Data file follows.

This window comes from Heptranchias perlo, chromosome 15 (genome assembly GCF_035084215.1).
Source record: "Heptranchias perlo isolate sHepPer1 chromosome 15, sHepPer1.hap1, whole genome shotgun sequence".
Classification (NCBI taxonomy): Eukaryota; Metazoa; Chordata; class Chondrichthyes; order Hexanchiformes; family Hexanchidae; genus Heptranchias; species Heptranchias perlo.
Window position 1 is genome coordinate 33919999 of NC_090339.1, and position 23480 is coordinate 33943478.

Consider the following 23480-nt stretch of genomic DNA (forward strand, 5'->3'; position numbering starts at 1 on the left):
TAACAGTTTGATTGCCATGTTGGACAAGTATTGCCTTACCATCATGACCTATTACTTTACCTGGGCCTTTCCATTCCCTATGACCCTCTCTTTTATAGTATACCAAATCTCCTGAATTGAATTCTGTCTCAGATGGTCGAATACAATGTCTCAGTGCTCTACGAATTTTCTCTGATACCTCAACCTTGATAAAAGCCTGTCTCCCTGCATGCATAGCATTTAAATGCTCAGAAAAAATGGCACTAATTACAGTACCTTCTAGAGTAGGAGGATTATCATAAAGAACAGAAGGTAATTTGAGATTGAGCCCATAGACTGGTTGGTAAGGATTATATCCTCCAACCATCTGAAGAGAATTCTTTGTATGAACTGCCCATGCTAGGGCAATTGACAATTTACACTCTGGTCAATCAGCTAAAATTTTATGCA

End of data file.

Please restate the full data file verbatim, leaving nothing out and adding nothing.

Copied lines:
This window comes from Heptranchias perlo, chromosome 15 (genome assembly GCF_035084215.1).
Source record: "Heptranchias perlo isolate sHepPer1 chromosome 15, sHepPer1.hap1, whole genome shotgun sequence".
Classification (NCBI taxonomy): Eukaryota; Metazoa; Chordata; class Chondrichthyes; order Hexanchiformes; family Hexanchidae; genus Heptranchias; species Heptranchias perlo.
Window position 1 is genome coordinate 33919999 of NC_090339.1, and position 23480 is coordinate 33943478.

Consider the following 23480-nt stretch of genomic DNA (forward strand, 5'->3'; position numbering starts at 1 on the left):
TAACAGTTTGATTGCCATGTTGGACAAGTATTGCCTTACCATCATGACCTATTACTTTACCTGGGCCTTTCCATTCCCTATGACCCTCTCTTTTATAGTATACCAAATCTCCTGAATTGAATTCTGTCTCAGATGGTCGAATACAATGTCTCAGTGCTCTACGAATTTTCTCTGATACCTCAACCTTGATAAAAGCCTGTCTCCCTGCATGCATAGCATTTAAATGCTCAGAAAAAATGGCACTAATTACAGTACCTTCTAGAGTAGGAGGATTATCATAAAGAACAGAAGGTAATTTGAGATTGAGCCCATAGACTGGTTGGTAAGGATTATATCCTCCAACCATCTGAAGAGAATTCTTTGTATGAACTGCCCATGCTAGGGCAATTGACAATTTACACTCTGGTCAATCAGCTAAAATTTTATGCA